Astra 2E Satellite

astra2e-posterSatellite Name: Astra 2E
Status: Operational
Position: 28.2° East
Norad: 39285
Cospar number: 2013-056A
Operator: SES
Launch date: September 30, 2013
Launch site: Baikonur Cosmodrome
Launch vehicle: Proton Breeze M
Launch mass (kg): Total payload lift performance more than 10,200 kg
Dry mass (kg): NOT KNOWN
Solar Array Span: 40 m
Manufacturer: EADS Astrium
Platform: Eurostar-E3000
Coverage: Europe, the Middle East and Africa
Beams: UK Spotbeam, Pan-European Beam, Middle East Spotbeam
Bands: KU and KA Power (EOL): 13 kw
Number of Transponders: Ku-Band 60, Ka-Band 3
Orbit: Geostationary
Beacon Frequency: 11.707 – Polarity L/R Expected lifetime: 15 years


 

Operational Frequency Bands

Uplink: 12.75-13.00 GHz, 13.16-13.25 GHz, 13.75-14.50 GHz, 17.30-18.35 GHz, 27.85-28.45 GHz, 28.52-28.76 GHz, 28.90-30.00 GHz
Downlink: 10.70-1 1.20 GHz, 11.36-12.75 GHz, 18.85-20.20 GHz, 21.40-22.20 GHz

 

TT&C Frequency Bands

Uplink: 17309.5 MHz, 18090.0 MHz
Downlink: 1 1707.5 MHz, 12493.0 MHz, 1 1453.5 MHz, 18800.5 MHz


 

About Astra 2E

astra2e-launch2The Proton M launch vehicle, utilizing a 5-burn Breeze M mission design, lifted off from Pad 39 at Baikonur Cosmodrome, Kazakhstan, with the Astra 2E satellite on board, on Monday September 30, 2013.
Astra 2E entered in to commercial service on Saturday February 1, 2014.
SES ASTRA customers in this region include BSkyB, BBC, ITV, Freesat, Channel Four, Channel 5, UK TV, Virgin Media, MTV and Discovery.

Astra 2E has three Ku-band downlink beams covering Europe and the Middle East:

  • The Europe beam is centred on the English Channel with maximum signal over the UK, Ireland, France, Benelux, and parts of Germany, Austria, and Spain (including a “lobe” specifically designed to serve the Canary Islands), and reception on a larger dish extending to Italy, Poland, North Africa, and the Balkans.
  • The UK Spot beam provides maximum signal (for 45 cm dishes) over the UK and Ireland with a sharp roll-off of signal level outside this region, in close approximation of the UK Beam of Astra 2D. This enables channels to be broadcast free-to-air but with reception effectively constrained to the British Isles, and has been the basis for the Freesat free-to-air UK platform.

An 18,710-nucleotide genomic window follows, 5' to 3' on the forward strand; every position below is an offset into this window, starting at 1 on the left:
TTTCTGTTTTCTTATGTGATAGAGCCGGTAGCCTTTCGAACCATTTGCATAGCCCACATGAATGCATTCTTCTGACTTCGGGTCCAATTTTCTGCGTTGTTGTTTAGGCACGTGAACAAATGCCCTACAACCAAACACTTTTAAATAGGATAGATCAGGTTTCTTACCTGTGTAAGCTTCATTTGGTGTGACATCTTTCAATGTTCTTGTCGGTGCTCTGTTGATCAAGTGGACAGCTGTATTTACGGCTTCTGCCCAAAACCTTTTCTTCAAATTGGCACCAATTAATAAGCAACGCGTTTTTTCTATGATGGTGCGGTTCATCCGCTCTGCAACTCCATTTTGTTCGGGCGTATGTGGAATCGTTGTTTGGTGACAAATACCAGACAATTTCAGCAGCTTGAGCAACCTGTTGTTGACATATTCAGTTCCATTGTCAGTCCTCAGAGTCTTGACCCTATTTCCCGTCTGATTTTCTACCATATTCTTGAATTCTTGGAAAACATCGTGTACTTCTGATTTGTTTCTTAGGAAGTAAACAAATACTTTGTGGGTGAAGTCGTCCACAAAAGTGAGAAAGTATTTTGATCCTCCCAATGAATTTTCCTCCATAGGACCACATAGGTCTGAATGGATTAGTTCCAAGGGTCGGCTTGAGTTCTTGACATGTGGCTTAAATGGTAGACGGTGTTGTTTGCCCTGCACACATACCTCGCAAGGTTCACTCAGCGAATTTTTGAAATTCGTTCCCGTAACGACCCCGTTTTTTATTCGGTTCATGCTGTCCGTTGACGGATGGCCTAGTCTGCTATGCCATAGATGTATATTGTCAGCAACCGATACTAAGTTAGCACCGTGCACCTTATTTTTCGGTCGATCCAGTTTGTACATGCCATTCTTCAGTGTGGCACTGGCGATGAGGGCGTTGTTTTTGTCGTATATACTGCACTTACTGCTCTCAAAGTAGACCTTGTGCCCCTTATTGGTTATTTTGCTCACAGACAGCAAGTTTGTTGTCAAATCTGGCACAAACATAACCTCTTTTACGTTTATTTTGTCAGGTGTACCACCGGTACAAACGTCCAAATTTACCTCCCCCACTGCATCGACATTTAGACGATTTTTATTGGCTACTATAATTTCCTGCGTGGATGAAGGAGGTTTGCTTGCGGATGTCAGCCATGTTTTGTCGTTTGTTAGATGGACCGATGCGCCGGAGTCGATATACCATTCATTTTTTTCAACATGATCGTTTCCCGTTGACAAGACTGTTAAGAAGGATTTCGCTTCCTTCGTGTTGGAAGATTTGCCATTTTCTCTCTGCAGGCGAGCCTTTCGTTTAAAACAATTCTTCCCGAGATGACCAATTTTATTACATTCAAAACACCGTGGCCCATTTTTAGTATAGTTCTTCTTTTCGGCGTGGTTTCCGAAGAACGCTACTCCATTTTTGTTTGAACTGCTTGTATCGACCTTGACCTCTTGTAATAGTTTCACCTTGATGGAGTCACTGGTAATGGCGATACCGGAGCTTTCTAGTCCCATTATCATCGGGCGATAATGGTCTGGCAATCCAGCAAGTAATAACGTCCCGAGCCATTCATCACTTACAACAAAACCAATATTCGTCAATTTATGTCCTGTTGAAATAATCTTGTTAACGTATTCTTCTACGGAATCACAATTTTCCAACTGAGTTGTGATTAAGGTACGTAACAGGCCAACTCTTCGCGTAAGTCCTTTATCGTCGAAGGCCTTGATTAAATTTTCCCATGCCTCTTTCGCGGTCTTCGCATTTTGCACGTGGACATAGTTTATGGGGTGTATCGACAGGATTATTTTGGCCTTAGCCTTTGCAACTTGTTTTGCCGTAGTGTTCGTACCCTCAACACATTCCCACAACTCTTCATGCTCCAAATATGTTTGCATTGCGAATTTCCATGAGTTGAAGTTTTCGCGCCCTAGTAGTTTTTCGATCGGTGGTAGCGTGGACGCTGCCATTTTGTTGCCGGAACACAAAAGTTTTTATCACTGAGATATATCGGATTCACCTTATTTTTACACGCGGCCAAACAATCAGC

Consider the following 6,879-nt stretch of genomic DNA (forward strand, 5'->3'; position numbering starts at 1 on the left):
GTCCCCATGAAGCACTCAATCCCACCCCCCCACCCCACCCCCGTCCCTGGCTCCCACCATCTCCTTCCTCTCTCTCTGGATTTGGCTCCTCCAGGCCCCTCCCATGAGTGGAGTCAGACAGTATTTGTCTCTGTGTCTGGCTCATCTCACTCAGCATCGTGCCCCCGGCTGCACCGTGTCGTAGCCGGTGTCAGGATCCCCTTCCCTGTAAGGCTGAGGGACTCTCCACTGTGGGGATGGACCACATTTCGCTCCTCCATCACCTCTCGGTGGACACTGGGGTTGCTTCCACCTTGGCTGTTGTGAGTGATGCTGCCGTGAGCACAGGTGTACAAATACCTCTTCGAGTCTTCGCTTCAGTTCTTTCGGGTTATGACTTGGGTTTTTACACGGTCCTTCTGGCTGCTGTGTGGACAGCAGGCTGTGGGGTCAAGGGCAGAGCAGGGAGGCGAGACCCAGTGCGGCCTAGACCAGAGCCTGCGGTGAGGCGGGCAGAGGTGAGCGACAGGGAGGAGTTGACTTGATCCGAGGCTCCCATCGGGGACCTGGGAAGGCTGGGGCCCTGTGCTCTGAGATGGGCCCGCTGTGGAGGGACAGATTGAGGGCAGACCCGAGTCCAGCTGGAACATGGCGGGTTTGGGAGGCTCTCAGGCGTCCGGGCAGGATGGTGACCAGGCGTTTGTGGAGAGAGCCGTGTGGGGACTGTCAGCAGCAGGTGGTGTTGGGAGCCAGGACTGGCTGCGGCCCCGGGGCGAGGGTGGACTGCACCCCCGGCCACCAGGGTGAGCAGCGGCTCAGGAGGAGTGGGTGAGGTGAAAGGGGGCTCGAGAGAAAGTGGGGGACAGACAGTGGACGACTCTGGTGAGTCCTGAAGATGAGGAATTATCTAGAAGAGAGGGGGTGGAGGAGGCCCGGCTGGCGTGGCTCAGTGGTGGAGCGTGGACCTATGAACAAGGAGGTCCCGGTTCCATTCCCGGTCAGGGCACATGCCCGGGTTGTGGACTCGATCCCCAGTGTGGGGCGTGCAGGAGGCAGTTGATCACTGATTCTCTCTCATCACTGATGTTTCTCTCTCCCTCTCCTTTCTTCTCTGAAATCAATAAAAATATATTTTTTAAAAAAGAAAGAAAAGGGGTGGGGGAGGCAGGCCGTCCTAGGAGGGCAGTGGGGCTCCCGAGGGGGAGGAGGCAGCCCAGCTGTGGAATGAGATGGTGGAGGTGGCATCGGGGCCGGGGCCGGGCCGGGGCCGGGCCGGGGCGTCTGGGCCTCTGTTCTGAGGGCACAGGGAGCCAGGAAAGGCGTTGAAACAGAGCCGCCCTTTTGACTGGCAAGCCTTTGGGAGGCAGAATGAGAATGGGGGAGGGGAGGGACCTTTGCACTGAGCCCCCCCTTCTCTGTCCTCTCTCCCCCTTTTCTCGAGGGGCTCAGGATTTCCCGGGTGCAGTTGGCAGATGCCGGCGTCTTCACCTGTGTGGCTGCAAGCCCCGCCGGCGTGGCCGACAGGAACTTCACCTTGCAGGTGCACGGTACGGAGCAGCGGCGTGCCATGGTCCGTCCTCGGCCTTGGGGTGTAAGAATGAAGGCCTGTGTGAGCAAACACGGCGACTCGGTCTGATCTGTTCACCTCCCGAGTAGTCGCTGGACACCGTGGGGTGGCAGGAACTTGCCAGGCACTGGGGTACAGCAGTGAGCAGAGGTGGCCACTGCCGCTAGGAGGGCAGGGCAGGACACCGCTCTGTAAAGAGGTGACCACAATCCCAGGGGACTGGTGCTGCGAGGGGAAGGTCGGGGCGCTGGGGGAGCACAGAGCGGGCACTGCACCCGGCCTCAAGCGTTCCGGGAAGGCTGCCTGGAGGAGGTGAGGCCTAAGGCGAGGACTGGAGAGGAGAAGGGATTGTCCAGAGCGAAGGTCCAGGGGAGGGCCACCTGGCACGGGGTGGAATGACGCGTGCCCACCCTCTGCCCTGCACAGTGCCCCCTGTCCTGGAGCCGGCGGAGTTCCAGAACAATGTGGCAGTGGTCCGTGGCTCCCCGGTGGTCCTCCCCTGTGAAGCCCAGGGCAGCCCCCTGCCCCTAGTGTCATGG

• The Middle East beam is centred on the Arabian peninsula and extends to Turkey and into eastern Africa, to provide for reception with 50 cm dishes.
  • The Ka-band footprint for satellite broadband provides full service coverage centred on central Europe and extending to France, Italy, the Balkans, the UK, and southern Sweden and Norway.

The Astra 2E satellite is fitted with 60 Ku-band transponders.

The Ka-band payload will allow SES ASTRA to develop next generation broadband services in Europe, including its growing ASTRA2Connect product.

See: Astra 2E Reception Reports Map


 

BBC, ITV & Channel 4 services on Astra 2E

BBC, ITV and Channel 4  services are now broadcasting from the Astra 2E satellite using the UK Spotbeam.
The changeover occurred during the early  hours of Thursday February 6, 2014.

This change had no impact on UK households. Astra 2E has the same, tight though slightly more powerful UK spot beam than Astra 2D, which means that UK households should get a slightly stronger signal. So if you happened to be on the edge of coverage, you will hopefully get more reliable reception.

The overspill of the BBC’s services will be reduced, so viewers outside the UK will find it even harder to receive them.
Early reports from overseas viewers seem to suggest that Astra 2E is slightly more powerful than Astra 2F. DVB-S2 HD transponders seem to be weaker than those carrying SD channels using DVB-S.

See Changes to BBC satellite transponders in 2013
See BBC satellite reception page


 

Astra 2E Spotbeams
Astra 2E UK Spotbeam
astra2efg-ukspot

Astra 2E Pan-European Spotbeam
astra2efg-pe

Astra 2E Ka-band Spotbeam
astra2e-kaband

Astra 2E Middle East Spotbeam
astra2efg

 


 

Astra 2E Pre-Launch